Vaccine hesitancy, vaccine logistics, and vaccine inequity. These are some of the biggest challenges facing California and the rest of the country today. As we move quickly to get as many people vaccinated in high-risk communities as possible, it is important to remember that our communities encountered very similar challenges with respect to the 2020 Census count.
Just as many groups are hesitant to trust government and scientific experts on the safety and efficacy of vaccines, many groups were mistrustful of the federal government and reluctant to provide the Census Bureau their personal information. The census count also encountered significant logistical challenges during the course of the pandemic, needing better coordination between federal, state, and local government agencies. Finally, Census 2020 also generated significant equity concerns for many historically uncounted communities, including immigrants, communities of color, low-income populations, and more.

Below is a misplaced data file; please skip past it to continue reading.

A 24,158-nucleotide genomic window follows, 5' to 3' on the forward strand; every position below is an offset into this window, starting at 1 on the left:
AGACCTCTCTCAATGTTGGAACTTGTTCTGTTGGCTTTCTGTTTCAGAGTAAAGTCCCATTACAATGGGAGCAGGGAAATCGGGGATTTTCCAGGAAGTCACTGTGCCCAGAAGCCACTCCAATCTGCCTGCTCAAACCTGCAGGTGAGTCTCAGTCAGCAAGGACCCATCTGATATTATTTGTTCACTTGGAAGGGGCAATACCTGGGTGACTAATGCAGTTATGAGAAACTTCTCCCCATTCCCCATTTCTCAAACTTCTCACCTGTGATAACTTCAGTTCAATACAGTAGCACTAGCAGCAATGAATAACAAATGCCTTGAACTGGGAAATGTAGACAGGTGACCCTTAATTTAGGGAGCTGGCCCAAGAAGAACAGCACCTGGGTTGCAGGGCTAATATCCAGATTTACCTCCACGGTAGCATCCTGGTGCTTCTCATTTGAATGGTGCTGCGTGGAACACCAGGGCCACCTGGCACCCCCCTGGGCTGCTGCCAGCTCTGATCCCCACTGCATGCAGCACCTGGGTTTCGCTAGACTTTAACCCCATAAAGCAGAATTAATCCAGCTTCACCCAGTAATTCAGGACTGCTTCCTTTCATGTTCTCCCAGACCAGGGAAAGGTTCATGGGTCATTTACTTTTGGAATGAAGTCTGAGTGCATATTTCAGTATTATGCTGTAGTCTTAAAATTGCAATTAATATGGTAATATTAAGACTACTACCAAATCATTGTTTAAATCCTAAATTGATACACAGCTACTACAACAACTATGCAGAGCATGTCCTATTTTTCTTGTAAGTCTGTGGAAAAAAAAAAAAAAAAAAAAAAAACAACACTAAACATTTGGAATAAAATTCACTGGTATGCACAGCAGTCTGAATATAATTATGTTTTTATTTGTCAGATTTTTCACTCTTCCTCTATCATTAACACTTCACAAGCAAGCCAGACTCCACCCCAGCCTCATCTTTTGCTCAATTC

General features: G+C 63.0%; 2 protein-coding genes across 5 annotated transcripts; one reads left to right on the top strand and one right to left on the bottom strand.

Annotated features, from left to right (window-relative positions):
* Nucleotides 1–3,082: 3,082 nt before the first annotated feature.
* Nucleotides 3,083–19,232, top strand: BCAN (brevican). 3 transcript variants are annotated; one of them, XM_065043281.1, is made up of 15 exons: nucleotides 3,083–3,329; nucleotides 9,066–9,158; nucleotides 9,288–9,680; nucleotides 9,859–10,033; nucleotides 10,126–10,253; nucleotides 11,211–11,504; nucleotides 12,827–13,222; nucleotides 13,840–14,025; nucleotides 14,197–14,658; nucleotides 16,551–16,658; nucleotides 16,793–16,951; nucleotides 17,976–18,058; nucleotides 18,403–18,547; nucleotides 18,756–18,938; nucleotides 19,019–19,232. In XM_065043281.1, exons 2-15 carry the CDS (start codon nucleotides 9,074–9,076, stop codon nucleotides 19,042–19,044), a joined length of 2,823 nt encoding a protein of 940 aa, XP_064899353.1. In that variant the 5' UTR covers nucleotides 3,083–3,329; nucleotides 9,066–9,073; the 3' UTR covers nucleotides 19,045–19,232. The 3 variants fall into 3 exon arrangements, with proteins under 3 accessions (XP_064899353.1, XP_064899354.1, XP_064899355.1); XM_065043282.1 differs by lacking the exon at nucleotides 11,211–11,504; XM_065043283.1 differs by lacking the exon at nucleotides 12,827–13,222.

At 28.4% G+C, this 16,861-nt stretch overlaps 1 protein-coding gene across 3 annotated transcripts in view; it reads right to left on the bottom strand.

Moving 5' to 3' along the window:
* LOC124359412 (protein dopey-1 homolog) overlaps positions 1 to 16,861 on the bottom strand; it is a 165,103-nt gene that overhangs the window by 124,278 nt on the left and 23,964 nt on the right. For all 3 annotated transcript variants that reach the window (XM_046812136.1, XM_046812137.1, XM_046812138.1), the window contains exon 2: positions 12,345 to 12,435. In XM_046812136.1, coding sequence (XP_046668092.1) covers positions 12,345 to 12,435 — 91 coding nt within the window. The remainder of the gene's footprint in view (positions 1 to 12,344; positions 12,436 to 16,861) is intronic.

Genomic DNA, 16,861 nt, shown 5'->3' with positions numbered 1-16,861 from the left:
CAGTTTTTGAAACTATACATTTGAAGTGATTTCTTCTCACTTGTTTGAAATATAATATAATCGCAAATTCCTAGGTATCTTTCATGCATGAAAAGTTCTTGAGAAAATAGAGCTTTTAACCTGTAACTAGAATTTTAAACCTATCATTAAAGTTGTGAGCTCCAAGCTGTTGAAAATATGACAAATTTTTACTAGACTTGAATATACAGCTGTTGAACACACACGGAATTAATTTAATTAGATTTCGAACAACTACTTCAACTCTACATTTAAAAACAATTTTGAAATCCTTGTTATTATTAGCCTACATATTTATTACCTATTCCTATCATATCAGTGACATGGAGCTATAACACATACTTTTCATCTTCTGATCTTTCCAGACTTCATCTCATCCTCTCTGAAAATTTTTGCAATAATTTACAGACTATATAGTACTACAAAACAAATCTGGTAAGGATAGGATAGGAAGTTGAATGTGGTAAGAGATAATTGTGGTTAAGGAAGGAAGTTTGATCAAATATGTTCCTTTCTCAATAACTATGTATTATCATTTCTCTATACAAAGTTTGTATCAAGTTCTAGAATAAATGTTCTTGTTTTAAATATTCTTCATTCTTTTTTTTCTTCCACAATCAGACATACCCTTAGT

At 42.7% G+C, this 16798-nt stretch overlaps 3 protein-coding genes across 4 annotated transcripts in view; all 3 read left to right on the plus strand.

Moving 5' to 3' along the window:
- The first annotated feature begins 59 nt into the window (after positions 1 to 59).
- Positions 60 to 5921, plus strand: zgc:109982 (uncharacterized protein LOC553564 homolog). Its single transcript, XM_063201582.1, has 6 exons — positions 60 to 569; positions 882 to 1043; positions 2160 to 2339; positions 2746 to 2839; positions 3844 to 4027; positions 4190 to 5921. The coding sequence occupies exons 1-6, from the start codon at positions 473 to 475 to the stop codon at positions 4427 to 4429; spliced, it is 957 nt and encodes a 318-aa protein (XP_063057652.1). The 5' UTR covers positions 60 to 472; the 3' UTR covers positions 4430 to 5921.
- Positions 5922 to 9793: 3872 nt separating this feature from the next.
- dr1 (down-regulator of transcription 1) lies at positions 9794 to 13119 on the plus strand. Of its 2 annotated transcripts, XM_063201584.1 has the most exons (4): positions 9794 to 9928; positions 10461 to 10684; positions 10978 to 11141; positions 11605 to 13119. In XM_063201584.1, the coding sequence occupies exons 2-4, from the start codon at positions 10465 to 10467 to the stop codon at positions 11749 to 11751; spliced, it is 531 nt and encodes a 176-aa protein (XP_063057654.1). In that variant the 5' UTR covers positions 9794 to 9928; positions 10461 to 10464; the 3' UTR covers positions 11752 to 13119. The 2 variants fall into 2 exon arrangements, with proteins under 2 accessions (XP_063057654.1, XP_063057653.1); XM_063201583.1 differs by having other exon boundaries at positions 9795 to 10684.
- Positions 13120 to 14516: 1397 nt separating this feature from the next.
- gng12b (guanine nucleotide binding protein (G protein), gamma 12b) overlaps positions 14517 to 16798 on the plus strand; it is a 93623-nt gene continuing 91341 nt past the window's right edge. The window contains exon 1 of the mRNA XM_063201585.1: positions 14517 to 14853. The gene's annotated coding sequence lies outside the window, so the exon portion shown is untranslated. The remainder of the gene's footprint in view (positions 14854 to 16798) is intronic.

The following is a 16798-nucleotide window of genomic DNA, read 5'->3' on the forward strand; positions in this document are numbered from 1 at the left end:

Of course, the logistical concerns are much more severe now with the COVID-19 vaccine rollout. It was challenging during the 2020 Census to ensure sufficient staffing to make in-person visits during the pandemic and get people to fill out their Census forms. The logistical challenges for the vaccine are much more severe given the scarcity of vaccines and need to safely store and deploy millions of doses through injections.
Still, many of the insights from Census outreach remain relevant today, and we need to reactivate those broad community partnerships in order to ensure a successful vaccine rollout. One major insight is the importance of trusted messengers. Census outreach taught us that government agencies need to rely on a diverse array of trusted messengers, such as faith-based organizations and community media, to ensure high levels of participation.
This opinion piece can also be found in the Orange County Register